In the ideal world the infamous Internal Revenue Service call scam should have faded away replaced by some other stupid ploy but alas…
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The Internal Revenue Service this week warned taxpayers to stay vigilant against an increase of IRS impersonation scams in the form of automated calls and new tactics from scammers demanding tax payments on iTunes and other gift cards.
The IRS said it has seen an increase in “robo-calls” where scammers leave urgent callback requests through the phone telling taxpayers to call back to settle their “tax bill.” These fake calls generally claim to be the last warning before legal action is taken. Once the victim calls back, the scammers may threaten to arrest, deport or revoke the driver’s license of the victim if they don’t agree to pay.
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In the latest trend, IRS impersonators are demanding payments on iTunes and other gift cards. The IRS reminds taxpayers that any request to settle a tax bill by putting money on any form of gift card is a clear indication of a scam.
Indeed…In July the Federal Trade Commission also warned of this seemingly ludicrous demand – that gift cards would some how placate the real IRS. From Network World’s Paul McNamara Buzzblog column on the FTC warning: “People have told the FTC about scammers who called and demanded iTunes cards as “payment.” Bogus “IRS agents” told people they owed back taxes and would be arrested soon, unless they bought an iTunes card and gave the code to the “agent.” Phony “government grant” officers called and promised a big payout, after the person bought an iTunes card and read the code to the “grant officer.” Other fraudsters told people their grandkids were in jail and the only way to help was — you guessed it — to buy an iTunes card and read the code over the phone. All the stories were false.”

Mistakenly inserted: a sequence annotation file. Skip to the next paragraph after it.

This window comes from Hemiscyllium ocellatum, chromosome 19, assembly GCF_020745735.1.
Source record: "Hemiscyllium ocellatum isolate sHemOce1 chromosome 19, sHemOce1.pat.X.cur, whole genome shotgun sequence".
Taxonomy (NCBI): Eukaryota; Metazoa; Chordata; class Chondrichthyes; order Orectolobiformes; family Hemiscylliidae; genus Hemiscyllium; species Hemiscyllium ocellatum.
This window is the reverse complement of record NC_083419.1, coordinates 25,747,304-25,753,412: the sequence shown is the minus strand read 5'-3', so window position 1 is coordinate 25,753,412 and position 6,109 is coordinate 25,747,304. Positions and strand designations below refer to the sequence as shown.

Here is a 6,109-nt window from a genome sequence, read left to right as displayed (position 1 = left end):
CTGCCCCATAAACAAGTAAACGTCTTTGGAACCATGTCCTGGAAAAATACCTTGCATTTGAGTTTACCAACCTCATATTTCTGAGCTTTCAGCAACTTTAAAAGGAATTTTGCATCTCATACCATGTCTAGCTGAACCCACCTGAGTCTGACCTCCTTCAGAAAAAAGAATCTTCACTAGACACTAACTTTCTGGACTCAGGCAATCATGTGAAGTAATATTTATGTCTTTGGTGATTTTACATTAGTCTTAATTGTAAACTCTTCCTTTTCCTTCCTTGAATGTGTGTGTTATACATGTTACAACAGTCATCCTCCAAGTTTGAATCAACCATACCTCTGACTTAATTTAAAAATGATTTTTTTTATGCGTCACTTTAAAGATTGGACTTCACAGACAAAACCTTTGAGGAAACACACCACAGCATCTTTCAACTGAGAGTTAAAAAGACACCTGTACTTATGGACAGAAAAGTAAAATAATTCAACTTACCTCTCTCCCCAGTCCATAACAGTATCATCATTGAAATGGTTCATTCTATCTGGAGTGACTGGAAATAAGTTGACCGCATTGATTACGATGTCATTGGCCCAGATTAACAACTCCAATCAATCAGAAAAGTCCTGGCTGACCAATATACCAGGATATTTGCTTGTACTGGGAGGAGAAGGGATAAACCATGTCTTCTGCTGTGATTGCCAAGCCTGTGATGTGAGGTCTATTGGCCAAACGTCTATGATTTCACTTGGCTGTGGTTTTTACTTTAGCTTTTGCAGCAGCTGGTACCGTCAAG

“It used to be that most of these bogus calls would come from a live-person. Scammers are evolving and using more and more automated calls in an effort to reach the largest number of victims possible,” said IRS Commissioner John Koskinen in a statement. “Taxpayers should remain alert for this summer surge of phone scams, and watch for clear warning signs as these scammers change tactics.”
In the past the IRS has noted a number of new variations on old schemes:
- Scammers alter what appears on your telephone caller ID to make it seem like they are with the IRS or another agency such as the Department of Motor Vehicles. They use fake names, titles and badge numbers. They use online resources to get your name, address and other details about your life to make the call sound official. They even go as far as copying official IRS letterhead for use in email or regular mail.
- Scammers will even provide their victims with directions to the nearest bank or business where the victim can obtain a means of payment such as a debit card. And in another new variation of these scams, con artists may then provide an actual IRS address where the victim can mail a receipt for the payment – all in an attempt to make the scheme look official.
- Scammers try to scare people into reacting immediately without taking a moment to think through what is actually happening.
- Scam artists often angrily threaten police arrest, deportation, license revocation or other similarly unpleasant things. They may also leave “urgent” callback requests, sometimes through “robo-calls,” via phone or email. The emails will often contain a fake IRS document with a telephone number or email address for your reply.
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The IRS once again reminded everyone it will never:
- Call to demand immediate payment over the phone, nor will the agency call about taxes owed without first having mailed you a bill.
- Threaten to immediately bring in local police or other law-enforcement groups to have you arrested for not paying.
- Demand that you pay taxes without giving you the opportunity to question or appeal the amount they say you owe.
- Require you to use a specific payment method for your taxes, such as a prepaid debit card, gift card or wire transfer.
- Ask for credit or debit card numbers over the phone.
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